April 29, 2015

A Feminist Reflection on Bike Lanes

Recently, on a sunny Saturday afternoon, I decided to embark on an ice cream crawl. I plotted three of Vancouvers best-rated ice cream parlours on a 35km route, and set off for a delicious, albeit very long walk. Around kilometre 22, I realized this adventure would have been far easier by bike. However, this thought was relatively fleeting, for Im far too anxious biking in the city. In sum, this prompted another 13km of reflection on the intersections of feminism and urban planning – particularly the potential of bike lanes in creating more equitable urban space.

            In urban studies and planning, an understood right to the city is the right to mobility and circulation within the city. Given that feminism advocates equality across genders, surely the ability for all genders to freely and safely navigate the city is a feminist issue. Theres no doubt that cycling is awesome. Its great exercise and one of the most sustainable forms of transportation. Yet sharing a busy arterial street with speeding tonnes of steel is highly unnerving. Around 7,500 cyclists are seriously injured each year across Canada, and of the fatalities, 18% are under the age of 16.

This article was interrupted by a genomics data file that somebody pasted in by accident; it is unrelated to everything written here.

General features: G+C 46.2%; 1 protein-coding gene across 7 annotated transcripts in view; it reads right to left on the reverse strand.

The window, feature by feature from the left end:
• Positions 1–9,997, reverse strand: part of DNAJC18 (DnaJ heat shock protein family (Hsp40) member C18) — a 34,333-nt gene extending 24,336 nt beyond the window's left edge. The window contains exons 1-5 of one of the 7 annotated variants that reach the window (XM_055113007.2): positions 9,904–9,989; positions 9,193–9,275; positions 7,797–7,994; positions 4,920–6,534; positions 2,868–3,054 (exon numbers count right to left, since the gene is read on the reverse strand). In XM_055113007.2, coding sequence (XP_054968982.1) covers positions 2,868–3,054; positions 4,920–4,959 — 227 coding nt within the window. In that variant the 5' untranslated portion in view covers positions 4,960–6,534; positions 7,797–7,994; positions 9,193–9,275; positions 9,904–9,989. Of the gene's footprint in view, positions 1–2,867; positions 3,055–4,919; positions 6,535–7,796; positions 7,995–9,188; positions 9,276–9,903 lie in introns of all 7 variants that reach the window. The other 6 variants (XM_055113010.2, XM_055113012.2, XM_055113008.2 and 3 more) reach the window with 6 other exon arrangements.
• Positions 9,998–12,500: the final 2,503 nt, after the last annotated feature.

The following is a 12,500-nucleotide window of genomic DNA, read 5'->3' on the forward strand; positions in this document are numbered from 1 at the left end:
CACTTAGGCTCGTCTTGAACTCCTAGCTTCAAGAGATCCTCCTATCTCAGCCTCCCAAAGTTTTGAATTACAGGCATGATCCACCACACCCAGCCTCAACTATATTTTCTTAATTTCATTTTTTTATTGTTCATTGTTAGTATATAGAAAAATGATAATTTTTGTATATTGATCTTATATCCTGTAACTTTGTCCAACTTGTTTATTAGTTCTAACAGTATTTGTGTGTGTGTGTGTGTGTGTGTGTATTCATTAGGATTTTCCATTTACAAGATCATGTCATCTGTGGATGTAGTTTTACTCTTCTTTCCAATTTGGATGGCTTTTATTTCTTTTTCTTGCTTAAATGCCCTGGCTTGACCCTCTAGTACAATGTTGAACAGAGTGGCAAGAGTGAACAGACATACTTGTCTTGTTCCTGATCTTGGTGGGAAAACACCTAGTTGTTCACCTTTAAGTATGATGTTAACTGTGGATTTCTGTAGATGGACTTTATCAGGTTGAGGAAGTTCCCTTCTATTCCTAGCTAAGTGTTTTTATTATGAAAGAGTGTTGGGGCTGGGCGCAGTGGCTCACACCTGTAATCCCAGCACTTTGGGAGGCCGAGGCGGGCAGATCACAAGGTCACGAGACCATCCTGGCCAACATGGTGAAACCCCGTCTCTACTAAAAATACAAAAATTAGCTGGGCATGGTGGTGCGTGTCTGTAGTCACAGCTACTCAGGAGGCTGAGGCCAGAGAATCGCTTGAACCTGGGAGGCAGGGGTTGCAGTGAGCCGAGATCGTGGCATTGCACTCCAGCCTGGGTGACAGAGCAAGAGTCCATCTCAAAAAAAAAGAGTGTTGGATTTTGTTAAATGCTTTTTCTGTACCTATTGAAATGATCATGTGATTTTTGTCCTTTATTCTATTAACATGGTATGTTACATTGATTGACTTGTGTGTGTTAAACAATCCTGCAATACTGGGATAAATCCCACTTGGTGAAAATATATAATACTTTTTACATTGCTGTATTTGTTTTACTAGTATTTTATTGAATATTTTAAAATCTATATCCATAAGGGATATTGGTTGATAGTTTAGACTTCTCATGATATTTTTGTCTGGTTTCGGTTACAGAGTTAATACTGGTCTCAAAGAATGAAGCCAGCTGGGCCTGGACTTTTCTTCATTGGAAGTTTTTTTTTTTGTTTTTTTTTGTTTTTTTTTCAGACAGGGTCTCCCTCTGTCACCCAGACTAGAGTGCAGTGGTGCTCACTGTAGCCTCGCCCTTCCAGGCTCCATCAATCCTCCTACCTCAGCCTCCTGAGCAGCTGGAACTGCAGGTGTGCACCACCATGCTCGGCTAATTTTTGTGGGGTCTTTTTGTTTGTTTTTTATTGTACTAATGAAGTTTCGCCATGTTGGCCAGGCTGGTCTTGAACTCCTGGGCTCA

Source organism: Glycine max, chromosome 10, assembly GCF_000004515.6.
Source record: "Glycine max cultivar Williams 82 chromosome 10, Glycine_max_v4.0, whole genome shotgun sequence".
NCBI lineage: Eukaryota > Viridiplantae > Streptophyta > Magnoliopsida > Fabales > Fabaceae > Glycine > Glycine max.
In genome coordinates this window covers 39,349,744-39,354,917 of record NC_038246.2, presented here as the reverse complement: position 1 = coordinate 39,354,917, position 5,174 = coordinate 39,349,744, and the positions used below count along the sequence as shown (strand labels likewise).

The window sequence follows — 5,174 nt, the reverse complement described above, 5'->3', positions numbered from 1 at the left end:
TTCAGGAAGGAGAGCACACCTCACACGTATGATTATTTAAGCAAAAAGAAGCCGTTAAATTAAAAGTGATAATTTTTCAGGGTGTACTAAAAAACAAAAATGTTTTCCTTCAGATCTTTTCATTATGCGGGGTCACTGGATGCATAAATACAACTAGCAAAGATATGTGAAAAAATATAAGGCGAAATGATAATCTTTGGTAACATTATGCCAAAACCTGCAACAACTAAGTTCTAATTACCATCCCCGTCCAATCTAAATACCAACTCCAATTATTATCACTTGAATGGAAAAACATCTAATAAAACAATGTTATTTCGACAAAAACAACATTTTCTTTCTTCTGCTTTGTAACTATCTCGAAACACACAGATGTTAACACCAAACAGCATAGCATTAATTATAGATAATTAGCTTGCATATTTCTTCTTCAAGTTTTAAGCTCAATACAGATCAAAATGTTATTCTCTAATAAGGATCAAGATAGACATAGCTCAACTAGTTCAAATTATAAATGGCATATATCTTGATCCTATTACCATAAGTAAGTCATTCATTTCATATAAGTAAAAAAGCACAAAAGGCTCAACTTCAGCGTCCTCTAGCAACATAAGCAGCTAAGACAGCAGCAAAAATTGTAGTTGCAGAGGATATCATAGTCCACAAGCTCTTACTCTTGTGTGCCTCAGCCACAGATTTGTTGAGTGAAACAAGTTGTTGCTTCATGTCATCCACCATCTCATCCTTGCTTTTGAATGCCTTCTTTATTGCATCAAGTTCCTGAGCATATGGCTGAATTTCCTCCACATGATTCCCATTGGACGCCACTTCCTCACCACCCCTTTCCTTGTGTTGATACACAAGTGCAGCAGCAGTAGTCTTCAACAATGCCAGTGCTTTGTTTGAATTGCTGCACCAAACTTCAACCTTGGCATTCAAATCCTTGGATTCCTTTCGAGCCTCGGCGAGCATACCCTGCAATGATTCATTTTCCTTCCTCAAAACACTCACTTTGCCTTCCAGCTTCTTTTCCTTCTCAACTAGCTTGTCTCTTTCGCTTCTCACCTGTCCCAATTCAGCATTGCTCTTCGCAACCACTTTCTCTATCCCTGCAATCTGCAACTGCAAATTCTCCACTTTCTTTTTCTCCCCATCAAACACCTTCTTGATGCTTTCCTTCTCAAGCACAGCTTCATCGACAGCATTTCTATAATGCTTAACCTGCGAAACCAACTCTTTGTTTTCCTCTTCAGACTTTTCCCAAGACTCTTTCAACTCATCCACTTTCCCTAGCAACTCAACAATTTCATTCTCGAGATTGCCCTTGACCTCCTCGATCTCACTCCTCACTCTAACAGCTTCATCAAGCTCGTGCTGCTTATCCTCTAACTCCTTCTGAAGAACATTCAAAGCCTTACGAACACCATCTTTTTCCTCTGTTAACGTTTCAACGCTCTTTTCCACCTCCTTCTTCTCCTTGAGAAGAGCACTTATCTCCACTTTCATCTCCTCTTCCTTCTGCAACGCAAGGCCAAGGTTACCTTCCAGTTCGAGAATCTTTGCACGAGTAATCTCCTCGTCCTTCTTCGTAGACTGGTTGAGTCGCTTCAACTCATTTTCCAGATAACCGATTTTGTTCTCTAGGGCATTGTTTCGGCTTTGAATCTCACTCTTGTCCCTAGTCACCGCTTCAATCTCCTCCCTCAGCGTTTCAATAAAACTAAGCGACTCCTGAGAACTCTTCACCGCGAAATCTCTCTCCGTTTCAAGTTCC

I will concede that these concerns air slightly dramatic, and may reflect an individual who is unreasonably risk-averse. However, this is where the conversation ought to *cycle back to patriarchy; women still widely serve as primary care-givers to children and other dependents, and I would be reluctant to transport groceries, yet alone my children, by bike along such crowded corridors. My mobility and capacity to efficiently circulate the city as a (particularly female) cyclist is compromised by the lack of designated safe cycling-space.

            Around kilometre 30 and ice-cream #3, I also realized bike lanes hold significant place-making potential relative to other forms of transit – namely skytrains or subways. Relocated above or below ground, these latter forms of rapid transit completely remove traffic from the street-scape. This actively detracts from senses of place and community, as these locales become fly over/under-zones. In contrast, bike lanes and cycling facilitate localized movement, and prompt interactions crucial to creating vibrant neighbourhoods and city-spaces.

            Renowned urban theorist Jane Jacobs links this vitality to security of street and locale. Combined with the understanding that having eyes on the street makes it relatively more secure, such neighbourhoods facilitate social, economic, and political exchanges which build collective identities and accountabilities of place. Bike lanes represent an assertion of equal mobility and urban access for all genders, and thus subvert patriarchal and exclusive conceptions of community.


*see what I did there?

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